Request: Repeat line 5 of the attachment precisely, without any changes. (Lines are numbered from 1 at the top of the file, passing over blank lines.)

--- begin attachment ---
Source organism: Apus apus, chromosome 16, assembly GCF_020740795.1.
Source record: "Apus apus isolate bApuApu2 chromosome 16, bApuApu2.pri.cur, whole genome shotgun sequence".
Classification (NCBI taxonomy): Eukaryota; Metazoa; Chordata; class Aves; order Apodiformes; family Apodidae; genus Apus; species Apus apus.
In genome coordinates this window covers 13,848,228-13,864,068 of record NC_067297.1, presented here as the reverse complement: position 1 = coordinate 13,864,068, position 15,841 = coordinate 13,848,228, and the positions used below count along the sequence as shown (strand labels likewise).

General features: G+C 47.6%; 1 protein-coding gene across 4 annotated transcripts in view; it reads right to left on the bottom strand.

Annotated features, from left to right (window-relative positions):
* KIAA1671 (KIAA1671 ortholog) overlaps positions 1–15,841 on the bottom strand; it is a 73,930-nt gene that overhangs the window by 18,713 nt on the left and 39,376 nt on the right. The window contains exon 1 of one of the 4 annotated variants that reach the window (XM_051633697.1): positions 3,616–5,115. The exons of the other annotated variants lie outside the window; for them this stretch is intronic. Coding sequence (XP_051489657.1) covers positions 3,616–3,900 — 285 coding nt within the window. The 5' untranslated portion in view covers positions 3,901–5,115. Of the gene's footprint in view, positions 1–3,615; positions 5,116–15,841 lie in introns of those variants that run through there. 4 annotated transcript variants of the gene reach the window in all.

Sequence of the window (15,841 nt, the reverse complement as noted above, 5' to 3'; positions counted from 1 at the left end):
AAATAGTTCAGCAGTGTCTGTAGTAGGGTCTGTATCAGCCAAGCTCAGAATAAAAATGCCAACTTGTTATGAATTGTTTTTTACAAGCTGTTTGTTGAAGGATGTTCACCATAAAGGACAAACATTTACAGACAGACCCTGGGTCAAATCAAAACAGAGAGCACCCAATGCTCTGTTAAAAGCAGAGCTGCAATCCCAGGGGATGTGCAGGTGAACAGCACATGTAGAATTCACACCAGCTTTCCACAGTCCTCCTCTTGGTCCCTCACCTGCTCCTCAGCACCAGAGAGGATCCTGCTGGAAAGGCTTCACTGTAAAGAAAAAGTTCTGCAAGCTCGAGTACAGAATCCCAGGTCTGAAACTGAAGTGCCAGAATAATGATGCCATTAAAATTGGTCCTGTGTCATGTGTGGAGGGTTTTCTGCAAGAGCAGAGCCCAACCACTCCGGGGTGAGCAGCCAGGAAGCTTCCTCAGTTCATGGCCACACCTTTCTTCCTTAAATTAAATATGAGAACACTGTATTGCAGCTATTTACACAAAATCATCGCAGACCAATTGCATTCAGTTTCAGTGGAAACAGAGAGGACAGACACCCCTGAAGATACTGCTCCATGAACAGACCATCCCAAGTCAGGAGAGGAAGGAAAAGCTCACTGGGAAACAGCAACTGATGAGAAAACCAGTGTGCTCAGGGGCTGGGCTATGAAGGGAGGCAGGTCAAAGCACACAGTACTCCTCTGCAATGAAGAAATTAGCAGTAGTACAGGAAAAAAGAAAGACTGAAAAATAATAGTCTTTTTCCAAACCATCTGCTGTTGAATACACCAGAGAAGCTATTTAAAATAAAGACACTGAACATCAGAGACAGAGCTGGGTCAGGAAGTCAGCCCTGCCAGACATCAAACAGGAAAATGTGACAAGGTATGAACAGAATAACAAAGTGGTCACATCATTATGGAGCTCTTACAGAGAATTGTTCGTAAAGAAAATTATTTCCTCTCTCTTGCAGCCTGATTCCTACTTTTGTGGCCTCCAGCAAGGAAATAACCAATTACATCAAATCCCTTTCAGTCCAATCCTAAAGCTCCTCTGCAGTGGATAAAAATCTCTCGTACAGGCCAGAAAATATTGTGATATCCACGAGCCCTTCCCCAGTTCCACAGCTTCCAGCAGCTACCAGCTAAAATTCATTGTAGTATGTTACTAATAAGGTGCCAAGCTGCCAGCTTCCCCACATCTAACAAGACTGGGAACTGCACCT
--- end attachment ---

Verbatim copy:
General features: G+C 47.6%; 1 protein-coding gene across 4 annotated transcripts in view; it reads right to left on the bottom strand.